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              A man can not make him laugh.         --Shak.
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              A man would expect to find some antiquities; but all
              they have to show of this nature is an old rostrum
              of a Roman ship.                      --Addison.
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     10. One of the piece with which certain games, as chess or
         draughts, are played.
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     Note: Man is often used as a prefix in composition, or as a
           separate adjective, its sense being usually
           self-explaining; as, man child, man eater or maneater,
           man-eating, man hater or manhater, man-hating,
           manhunter, man-hunting, mankiller, man-killing, man
           midwife, man pleaser, man servant, man-shaped,
           manslayer, manstealer, man-stealing, manthief, man
           worship, etc.
           Man is also used as a suffix to denote a person of the
           male sex having a business which pertains to the thing
           spoken of in the qualifying part of the compound;
           ashman, butterman, laundryman, lumberman, milkman,
           fireman, repairman, showman, waterman, woodman. Where
           the combination is not familiar, or where some specific
           meaning of the compound is to be avoided, man is used
           as a separate substantive in the foregoing sense; as,
           apple man, cloth man, coal man, hardware man, wood man
           (as distinguished from woodman).
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     Man ape (Zool.), a anthropoid ape, as the gorilla.
     Man at arms, a designation of the fourteenth and fifteenth
        centuries for a soldier fully armed.
     Man engine, a mechanical lift for raising or lowering
        people through considerable distances; specifically
        (Mining), a contrivance by which miners ascend or descend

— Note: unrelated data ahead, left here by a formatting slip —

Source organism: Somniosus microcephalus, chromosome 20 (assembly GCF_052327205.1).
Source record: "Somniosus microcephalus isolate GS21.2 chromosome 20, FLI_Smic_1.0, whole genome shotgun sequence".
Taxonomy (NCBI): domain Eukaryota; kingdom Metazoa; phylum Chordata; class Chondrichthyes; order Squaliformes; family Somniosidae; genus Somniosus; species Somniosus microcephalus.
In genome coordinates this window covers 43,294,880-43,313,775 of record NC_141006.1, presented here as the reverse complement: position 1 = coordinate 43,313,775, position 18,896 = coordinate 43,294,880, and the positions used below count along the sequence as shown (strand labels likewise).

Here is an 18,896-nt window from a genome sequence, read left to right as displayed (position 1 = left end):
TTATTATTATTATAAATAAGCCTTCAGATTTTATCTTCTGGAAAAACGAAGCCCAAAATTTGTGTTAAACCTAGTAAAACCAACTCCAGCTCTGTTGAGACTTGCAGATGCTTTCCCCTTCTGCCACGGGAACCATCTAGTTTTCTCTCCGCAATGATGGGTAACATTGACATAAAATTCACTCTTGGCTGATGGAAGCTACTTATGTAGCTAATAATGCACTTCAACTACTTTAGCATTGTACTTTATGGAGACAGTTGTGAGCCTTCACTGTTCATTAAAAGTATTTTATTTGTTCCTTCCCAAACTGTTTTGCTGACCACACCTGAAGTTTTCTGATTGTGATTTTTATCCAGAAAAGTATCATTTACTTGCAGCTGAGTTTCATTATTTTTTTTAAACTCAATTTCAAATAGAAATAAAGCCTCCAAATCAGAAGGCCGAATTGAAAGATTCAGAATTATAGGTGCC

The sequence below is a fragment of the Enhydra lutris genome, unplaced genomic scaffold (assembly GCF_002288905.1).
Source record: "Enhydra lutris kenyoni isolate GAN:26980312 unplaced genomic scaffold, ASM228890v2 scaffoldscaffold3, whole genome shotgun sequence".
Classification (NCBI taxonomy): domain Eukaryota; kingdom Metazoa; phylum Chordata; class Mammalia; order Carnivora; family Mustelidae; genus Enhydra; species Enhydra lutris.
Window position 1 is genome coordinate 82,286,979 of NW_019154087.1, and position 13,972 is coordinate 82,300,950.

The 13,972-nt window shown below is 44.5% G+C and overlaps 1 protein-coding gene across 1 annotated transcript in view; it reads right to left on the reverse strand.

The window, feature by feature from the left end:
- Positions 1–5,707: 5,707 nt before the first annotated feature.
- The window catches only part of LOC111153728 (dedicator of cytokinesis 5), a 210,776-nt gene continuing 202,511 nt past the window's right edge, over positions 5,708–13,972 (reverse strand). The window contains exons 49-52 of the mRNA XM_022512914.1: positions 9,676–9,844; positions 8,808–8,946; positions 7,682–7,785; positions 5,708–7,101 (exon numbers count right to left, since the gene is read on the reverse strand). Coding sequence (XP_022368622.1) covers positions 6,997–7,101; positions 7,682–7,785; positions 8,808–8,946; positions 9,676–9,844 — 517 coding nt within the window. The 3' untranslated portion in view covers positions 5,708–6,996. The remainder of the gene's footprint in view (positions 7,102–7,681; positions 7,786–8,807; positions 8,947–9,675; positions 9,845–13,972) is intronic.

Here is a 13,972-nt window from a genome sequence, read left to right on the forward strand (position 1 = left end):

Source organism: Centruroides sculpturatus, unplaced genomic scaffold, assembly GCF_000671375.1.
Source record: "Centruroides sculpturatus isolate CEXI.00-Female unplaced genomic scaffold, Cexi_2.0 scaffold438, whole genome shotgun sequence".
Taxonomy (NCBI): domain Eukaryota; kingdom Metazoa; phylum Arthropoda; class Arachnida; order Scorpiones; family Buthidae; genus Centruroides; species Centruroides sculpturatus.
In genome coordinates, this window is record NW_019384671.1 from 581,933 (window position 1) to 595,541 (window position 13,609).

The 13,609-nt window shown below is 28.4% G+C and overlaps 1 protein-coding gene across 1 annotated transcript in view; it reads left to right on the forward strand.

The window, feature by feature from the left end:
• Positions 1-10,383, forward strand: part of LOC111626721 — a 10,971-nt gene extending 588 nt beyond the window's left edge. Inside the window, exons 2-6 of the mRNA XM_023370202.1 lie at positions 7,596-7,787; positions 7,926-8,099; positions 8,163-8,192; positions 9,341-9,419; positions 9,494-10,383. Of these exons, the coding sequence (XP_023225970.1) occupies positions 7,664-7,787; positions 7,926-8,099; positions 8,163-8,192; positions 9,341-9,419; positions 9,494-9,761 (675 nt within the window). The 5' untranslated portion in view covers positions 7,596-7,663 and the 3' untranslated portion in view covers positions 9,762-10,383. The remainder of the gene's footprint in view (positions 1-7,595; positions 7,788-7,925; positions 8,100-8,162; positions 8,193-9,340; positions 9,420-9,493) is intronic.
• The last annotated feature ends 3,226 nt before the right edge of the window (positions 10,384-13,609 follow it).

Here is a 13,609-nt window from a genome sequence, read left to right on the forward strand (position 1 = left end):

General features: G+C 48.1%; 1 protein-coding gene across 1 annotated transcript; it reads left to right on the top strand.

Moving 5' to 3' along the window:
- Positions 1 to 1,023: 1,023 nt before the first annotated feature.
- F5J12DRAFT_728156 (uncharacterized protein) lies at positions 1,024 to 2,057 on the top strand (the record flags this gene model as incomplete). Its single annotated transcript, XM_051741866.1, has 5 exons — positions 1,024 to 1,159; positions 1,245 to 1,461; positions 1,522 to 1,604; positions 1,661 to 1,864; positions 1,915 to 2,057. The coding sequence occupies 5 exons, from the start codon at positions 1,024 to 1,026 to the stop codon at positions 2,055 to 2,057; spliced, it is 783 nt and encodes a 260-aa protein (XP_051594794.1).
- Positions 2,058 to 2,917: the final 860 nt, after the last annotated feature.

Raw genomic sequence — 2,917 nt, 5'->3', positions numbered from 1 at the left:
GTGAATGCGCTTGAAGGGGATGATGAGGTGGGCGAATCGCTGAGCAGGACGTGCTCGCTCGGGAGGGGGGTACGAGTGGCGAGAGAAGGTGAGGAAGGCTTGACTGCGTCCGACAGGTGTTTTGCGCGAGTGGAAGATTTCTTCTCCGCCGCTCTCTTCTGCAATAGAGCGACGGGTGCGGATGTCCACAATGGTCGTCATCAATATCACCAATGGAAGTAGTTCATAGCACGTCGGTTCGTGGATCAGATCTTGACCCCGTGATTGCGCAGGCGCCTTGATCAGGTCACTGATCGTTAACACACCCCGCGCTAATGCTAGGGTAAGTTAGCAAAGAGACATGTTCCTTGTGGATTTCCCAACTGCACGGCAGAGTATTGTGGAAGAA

in a shaft. It consists of a series of landings in the
        shaft and an equal number of shelves on a vertical rod
        which has an up and down motion equal to the distance
        between the successive landings. A man steps from a
        landing to a shelf and is lifted or lowered to the next
        landing, upon which he them steps, and so on, traveling by
        successive stages.
     Man Friday, a person wholly subservient to the will of
        another, like Robinson Crusoe's servant Friday.
     Man of straw, a puppet; one who is controlled by others;
        also, one who is not responsible pecuniarily.
     Man-of-the earth (Bot.), a twining plant ({Ipomoea
        pandurata) with leaves and flowers much like those of the
        morning-glory, but having an immense tuberous farinaceous
     Man of sin (Script.), one who is the embodiment of evil,
        whose coming is represented (--2 Thess. ii. 3) as
        preceding the second coming of Christ. [A Hebraistic
     Man of war.
         (a) A warrior; a soldier. --Shak.
         (b) (Naut.) See in the Vocabulary.
         (c) See Portuguese man-of-war under man-of-war and
             also see Physalia.
     Man-stopping bullet (Mil.), a bullet which will produce a
        sufficient shock to stop a soldier advancing in a charge;
        specif., a small-caliber bullet so modified as to expand
        when striking the human body, producing a severe wound
        which is also difficult to treat medically. Types of
        bullets called hollow-nosed bullets, soft-nosed
        bullets and hollow-point bullets are classed as
        man-stopping. The dumdum bullet or dumdum is another
        well-known variety. Such bullets were originally designed
        for wars with savage tribes.
     great man, a man[2] who has become prominent due to
        substantial and widely admired contributions to social or
        intellectual endeavors; as, Einstein was one of the great
        men of the twentieth century.
     To be one's own man, to have command of one's self; not to